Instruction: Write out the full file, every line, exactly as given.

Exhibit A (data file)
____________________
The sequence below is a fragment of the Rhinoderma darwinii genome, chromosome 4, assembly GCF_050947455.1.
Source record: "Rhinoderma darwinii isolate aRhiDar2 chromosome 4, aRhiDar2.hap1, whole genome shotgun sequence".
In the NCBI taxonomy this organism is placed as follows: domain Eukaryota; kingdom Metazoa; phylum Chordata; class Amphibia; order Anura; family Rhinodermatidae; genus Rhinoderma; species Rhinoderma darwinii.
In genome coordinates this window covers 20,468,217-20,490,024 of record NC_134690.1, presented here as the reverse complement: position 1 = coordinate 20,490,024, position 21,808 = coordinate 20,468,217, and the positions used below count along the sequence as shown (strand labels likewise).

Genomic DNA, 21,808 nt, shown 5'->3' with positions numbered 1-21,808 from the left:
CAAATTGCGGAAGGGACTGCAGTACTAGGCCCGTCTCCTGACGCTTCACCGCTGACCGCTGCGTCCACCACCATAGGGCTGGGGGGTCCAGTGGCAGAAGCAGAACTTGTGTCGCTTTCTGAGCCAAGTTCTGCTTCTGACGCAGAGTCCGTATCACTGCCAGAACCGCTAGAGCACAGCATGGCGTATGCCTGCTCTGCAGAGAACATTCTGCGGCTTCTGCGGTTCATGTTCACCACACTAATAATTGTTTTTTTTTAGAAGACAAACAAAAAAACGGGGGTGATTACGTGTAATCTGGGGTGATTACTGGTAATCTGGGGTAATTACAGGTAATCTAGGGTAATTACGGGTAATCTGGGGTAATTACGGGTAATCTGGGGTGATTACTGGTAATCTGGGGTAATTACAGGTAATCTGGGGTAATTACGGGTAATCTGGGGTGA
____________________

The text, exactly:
The sequence below is a fragment of the Rhinoderma darwinii genome, chromosome 4, assembly GCF_050947455.1.
Source record: "Rhinoderma darwinii isolate aRhiDar2 chromosome 4, aRhiDar2.hap1, whole genome shotgun sequence".
In the NCBI taxonomy this organism is placed as follows: domain Eukaryota; kingdom Metazoa; phylum Chordata; class Amphibia; order Anura; family Rhinodermatidae; genus Rhinoderma; species Rhinoderma darwinii.
In genome coordinates this window covers 20,468,217-20,490,024 of record NC_134690.1, presented here as the reverse complement: position 1 = coordinate 20,490,024, position 21,808 = coordinate 20,468,217, and the positions used below count along the sequence as shown (strand labels likewise).

Genomic DNA, 21,808 nt, shown 5'->3' with positions numbered 1-21,808 from the left:
CAAATTGCGGAAGGGACTGCAGTACTAGGCCCGTCTCCTGACGCTTCACCGCTGACCGCTGCGTCCACCACCATAGGGCTGGGGGGTCCAGTGGCAGAAGCAGAACTTGTGTCGCTTTCTGAGCCAAGTTCTGCTTCTGACGCAGAGTCCGTATCACTGCCAGAACCGCTAGAGCACAGCATGGCGTATGCCTGCTCTGCAGAGAACATTCTGCGGCTTCTGCGGTTCATGTTCACCACACTAATAATTGTTTTTTTTTAGAAGACAAACAAAAAAACGGGGGTGATTACGTGTAATCTGGGGTGATTACTGGTAATCTGGGGTAATTACAGGTAATCTAGGGTAATTACGGGTAATCTGGGGTAATTACGGGTAATCTGGGGTGATTACTGGTAATCTGGGGTAATTACAGGTAATCTGGGGTAATTACGGGTAATCTGGGGTGA